In summary, any Christian student group should be permitted to associate freely, and express their belief through the 'golden thread' democratic guarantee of free speech. The law does therefore provide safeguards for groups finding themselves in opposition with their authorities.
what does this mean in practice?
Guidelines for Students' Unions and CUs were agreed between the National Union of Students and the Universities and Colleges Christian Fellowship, in September 2007.  Some of the main points include the following:
- Faith based societies should be permitted to express their faith through a set of doctrines and beliefs set out in a constitution.
- In principle, every faith-based society should have the right to adopt a name which they believe best expresses their own identity.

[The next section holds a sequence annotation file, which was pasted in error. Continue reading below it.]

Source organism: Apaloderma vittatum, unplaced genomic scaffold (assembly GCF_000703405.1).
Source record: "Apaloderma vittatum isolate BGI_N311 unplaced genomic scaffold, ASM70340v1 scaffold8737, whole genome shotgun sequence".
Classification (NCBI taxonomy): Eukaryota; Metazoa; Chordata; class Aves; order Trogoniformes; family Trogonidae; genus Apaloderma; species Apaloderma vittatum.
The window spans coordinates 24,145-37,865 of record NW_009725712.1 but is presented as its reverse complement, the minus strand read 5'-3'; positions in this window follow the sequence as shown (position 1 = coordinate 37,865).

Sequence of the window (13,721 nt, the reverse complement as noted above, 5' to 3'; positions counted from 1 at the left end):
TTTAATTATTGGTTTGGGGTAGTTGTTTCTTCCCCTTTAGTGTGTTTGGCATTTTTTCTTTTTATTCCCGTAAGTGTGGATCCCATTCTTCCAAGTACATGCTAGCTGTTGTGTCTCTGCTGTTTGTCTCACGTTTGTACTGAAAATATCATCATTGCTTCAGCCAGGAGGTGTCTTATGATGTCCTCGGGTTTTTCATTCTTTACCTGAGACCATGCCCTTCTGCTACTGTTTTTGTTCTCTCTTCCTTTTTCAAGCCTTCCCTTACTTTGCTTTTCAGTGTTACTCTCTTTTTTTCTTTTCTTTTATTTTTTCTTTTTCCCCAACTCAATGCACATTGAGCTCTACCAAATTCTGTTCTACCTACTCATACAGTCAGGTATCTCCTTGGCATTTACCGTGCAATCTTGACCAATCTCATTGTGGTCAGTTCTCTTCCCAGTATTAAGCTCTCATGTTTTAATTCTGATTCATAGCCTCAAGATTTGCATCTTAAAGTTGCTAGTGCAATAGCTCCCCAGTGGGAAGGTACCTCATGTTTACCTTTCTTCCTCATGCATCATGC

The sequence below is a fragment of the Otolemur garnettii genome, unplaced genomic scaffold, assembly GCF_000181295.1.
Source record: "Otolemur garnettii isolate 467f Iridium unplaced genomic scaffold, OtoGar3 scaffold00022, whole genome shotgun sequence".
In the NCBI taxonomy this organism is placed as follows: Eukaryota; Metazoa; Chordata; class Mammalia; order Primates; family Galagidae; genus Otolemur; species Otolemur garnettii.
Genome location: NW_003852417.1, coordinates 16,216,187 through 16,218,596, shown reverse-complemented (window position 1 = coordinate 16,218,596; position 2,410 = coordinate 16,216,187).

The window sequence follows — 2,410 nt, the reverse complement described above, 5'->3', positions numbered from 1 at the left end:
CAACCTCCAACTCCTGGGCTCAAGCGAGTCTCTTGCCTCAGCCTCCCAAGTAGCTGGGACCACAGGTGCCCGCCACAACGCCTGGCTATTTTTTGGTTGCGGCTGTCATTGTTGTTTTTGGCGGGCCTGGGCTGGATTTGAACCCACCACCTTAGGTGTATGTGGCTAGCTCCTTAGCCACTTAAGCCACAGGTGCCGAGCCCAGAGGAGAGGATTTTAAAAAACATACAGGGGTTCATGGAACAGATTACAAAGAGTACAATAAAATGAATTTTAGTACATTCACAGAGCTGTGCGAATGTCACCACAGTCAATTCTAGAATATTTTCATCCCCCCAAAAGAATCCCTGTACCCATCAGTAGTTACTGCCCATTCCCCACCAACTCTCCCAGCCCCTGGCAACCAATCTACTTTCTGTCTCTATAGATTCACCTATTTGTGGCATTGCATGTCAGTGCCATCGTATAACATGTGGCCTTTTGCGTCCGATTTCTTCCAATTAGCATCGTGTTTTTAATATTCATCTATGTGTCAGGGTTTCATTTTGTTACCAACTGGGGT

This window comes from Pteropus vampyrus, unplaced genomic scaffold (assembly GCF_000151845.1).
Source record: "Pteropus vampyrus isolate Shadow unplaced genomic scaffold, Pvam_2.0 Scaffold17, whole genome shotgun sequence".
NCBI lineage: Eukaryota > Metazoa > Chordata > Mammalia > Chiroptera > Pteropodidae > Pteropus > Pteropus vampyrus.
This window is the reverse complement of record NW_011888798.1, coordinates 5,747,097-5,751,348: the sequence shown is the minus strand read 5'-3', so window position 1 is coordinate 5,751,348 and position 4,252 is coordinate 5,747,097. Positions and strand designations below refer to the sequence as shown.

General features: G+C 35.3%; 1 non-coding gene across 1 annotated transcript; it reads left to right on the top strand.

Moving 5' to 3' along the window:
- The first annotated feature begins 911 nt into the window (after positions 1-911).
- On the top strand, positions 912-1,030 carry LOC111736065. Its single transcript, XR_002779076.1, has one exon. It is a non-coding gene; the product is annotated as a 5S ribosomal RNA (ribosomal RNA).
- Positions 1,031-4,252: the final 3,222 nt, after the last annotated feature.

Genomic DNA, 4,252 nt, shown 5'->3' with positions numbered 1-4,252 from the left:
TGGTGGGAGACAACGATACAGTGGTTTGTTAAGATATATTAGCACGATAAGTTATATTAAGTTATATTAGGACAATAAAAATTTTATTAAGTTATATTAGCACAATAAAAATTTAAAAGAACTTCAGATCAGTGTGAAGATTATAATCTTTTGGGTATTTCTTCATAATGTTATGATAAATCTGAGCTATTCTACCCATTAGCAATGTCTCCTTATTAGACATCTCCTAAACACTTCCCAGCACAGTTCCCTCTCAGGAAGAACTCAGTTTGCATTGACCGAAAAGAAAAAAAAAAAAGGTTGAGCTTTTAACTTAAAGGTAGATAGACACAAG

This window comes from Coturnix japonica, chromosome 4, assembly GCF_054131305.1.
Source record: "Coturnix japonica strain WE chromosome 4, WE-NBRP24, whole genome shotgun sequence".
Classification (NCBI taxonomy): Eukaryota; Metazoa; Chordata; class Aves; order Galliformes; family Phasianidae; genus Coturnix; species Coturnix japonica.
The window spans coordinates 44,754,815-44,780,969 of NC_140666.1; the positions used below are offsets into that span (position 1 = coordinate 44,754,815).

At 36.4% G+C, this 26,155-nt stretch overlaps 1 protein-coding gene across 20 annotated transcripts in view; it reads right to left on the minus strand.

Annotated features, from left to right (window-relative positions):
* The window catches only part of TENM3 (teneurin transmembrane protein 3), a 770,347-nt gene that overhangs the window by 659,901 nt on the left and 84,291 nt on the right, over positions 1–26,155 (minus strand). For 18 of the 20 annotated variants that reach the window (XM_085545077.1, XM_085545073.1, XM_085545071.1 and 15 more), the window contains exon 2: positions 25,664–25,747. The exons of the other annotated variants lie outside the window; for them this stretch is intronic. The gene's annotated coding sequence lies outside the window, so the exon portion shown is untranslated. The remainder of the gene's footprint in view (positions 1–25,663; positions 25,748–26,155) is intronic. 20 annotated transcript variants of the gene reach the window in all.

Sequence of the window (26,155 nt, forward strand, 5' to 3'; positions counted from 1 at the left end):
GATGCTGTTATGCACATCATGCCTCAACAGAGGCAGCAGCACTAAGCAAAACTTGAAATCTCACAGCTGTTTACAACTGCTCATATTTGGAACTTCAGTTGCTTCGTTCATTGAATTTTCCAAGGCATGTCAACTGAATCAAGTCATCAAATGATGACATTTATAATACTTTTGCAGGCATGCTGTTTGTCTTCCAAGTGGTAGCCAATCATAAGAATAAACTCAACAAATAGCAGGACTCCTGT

- There is an assumption that students joining a society support its aims and objectives as outlined in the constitution.
- Leadership of a faith based society may be restricted to members of the society.
- The 1994 Education Act requires that there should be fair and equal access to publicity, premises and financial support from the Students' Union.
These guidelines are hugely helpful and could go a long way towards settling potential disputes, hopefully before they escalate.
acting in a godly way
How then can individual medical students act in a godly way in the light of the law? We are instructed to submit to those in authority over us. [6,7] Every institution and ruler has been put in place by God. As such, every ruler and institution will be answerable to God for how they have used that authority.